Posted by Jane Janeczko on September 30, 2013
Part of the danger of being so immersed in an online community (namely the plus-size, body-positive online community) is that I often forget that not everyone is as evolved as the gorgeous, supportive, eloquent women (and sometimes men) that I have chosen to surround myself with. I am consistently reminded of this fact whenever some piece of news, blog post, or even the occasional photoset of a plus-size woman goes viral, and suddenly the mainstream takes note of the empowering work that these women are doing – to very mixed reviews.
Someone recently told me that my community could be considered a crutch; that my friends are too supportive, too understanding, too unabashedly confident. They never feel the need to judge or criticize others for being themselves and they deserve to be supremely proud of that fact. Maybe it’s my fault that my friends are just too good or maybe, just maybe, everyone else needs to catch up and get on our level.
When the Abercrombie CEO Mike Jeffries’ disgusting, body-shaming comments started circulating last Spring, there was an outpouring of thoroughly negative responses from plus-size and standard-size consumers alike. I’m not sure if any of them were as humorous, charming or effective as the open letter that plus-size blogger Jes “The Militant Baker” wrote to Jeffries on her blog, which was then picked up by BuzzFeed. The letter included pictures from a photo shoot that Jes orchestrated and modeled in, featuring herself and a conventionally attractive male model (one of the “cool people” that Jeffries is trying to market to) in various sultry poses with the tagline “Attractive & Fat.”
In her letter, Jes wrote:
“The juxtaposition of uncommonly paired bodies is visually jarring, and, even though I wish it didn’t, it causes viewers to feel uncomfortable. This is largely attributed to companies like yours that perpetuate the thought that fat women are not beautiful. This is inaccurate, but if someone were to look through your infamous catalog, they wouldn’t believe me.”
The unfettered gloriousness of Jes’ prose and images brought a tear to my eye and I scrolled through the letter several times before I noticed the comments featured underneath the page. There were a decent amount of “You go girl!” and “She’s so pretty!” comments under Jes’ letter , but unfortunately, there were the usual nasty, fat-shaming comments like “She is not a healthy weight,” and “Fat is never attractive.”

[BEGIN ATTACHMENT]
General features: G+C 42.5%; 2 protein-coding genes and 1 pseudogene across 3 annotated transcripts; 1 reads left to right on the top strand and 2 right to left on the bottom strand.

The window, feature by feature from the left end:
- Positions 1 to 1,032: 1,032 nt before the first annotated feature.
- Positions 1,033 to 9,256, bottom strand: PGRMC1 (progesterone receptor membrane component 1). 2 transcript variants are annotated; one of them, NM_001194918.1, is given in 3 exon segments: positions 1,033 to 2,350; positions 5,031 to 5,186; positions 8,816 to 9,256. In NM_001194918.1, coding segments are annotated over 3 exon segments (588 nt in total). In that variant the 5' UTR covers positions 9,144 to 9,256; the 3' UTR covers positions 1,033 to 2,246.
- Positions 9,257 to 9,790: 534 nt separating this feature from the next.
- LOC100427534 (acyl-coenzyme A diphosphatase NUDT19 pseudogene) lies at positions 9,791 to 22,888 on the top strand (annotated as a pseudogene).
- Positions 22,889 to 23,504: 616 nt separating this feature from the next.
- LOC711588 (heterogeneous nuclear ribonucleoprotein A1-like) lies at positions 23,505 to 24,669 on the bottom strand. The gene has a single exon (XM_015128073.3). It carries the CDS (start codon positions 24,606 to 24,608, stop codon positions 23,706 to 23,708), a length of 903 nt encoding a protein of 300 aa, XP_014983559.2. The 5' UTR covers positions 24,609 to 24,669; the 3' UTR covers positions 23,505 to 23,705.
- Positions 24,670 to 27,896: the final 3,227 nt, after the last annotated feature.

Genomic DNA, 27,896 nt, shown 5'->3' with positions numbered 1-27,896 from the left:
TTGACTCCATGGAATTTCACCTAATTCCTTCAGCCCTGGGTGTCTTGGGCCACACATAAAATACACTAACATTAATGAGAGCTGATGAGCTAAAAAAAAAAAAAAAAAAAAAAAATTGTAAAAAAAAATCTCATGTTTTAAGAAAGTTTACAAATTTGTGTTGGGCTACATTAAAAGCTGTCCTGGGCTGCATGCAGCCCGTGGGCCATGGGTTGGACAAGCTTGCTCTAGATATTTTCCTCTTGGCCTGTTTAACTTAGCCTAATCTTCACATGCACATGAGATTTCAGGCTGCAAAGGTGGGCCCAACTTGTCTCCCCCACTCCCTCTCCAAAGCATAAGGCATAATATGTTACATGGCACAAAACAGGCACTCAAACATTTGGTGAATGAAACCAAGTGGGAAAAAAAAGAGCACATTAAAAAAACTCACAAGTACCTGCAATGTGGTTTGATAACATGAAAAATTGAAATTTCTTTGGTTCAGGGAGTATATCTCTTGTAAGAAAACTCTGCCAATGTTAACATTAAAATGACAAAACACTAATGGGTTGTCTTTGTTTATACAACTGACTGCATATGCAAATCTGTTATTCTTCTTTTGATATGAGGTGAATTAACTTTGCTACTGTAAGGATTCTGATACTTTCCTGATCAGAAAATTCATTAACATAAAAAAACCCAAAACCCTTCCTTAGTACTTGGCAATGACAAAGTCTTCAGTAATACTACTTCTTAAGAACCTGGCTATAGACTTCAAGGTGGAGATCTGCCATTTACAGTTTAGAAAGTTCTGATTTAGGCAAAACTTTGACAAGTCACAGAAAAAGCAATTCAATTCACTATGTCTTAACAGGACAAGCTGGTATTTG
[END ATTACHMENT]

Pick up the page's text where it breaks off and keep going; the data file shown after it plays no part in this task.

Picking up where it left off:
Many commenters were quick to identify their body type in their comments, such as “I’m overweight, but trying to lose weight,” or “I’m not heavy,” in an attempt to justify their words. Now, there is nothing wrong with healthy dieting. If that’s something that you want to do – go for it. There’s also nothing wrong with not dieting. Weight does not dictate health and the biggest problem with the commenters underneath this article was that they immediately assumed Jes was unhealthy based on her size and, therefore, needed to diet.
If you are not familiar with BuzzFeed’s platform, the site uses your Facebook account when you are commenting, so your full Facebook name and profile picture are visible when you post underneath an article. There is no hiding behind anonymity.
I was scrolling through the comments, getting more and more incensed, when I saw a post by someone who I knew in real life: a girl who attends my university. Her statements were decidedly anti-Jes, and she wrote that “she had no idea” why Jes would do this photo shoot, that “the ads weren’t attractive,” and that “obese people can change if they work at it.”
Aside from the fact that these comments are rude, offensive, and bigoted, her identity was equally hurtful to me. While this was not a girl who I considered a good friend, but I had met her on several occasions and spoken with her multiple times about various school related matters.
It was an eye-opening moment for me. It is easy to brush aside rude comments on the internet when these comments are made by virtual villains. However, knowing that it was someone who existed in my personal, physical world made her offensive comments so much more shocking. Not to say that I have never had someone make a rude comment about my weight before or that I’ve never been a victim of bullying, but to see the true colors of someone with whom you have had perfectly pleasant interactions can be alarming.
So I stopped reading the comments. On this story, and on all plus-size positive news stories. I can’t personally educate every wrong person on the internet (sadly), but I can decide not to let their comments affect my life. Ergo, I surround myself with positive people, I shop with companies that are supportive of me, like IGIGI, I write about issues that are important to me, and I give other plus-size women a platform where they discuss their lives and their bodies safely.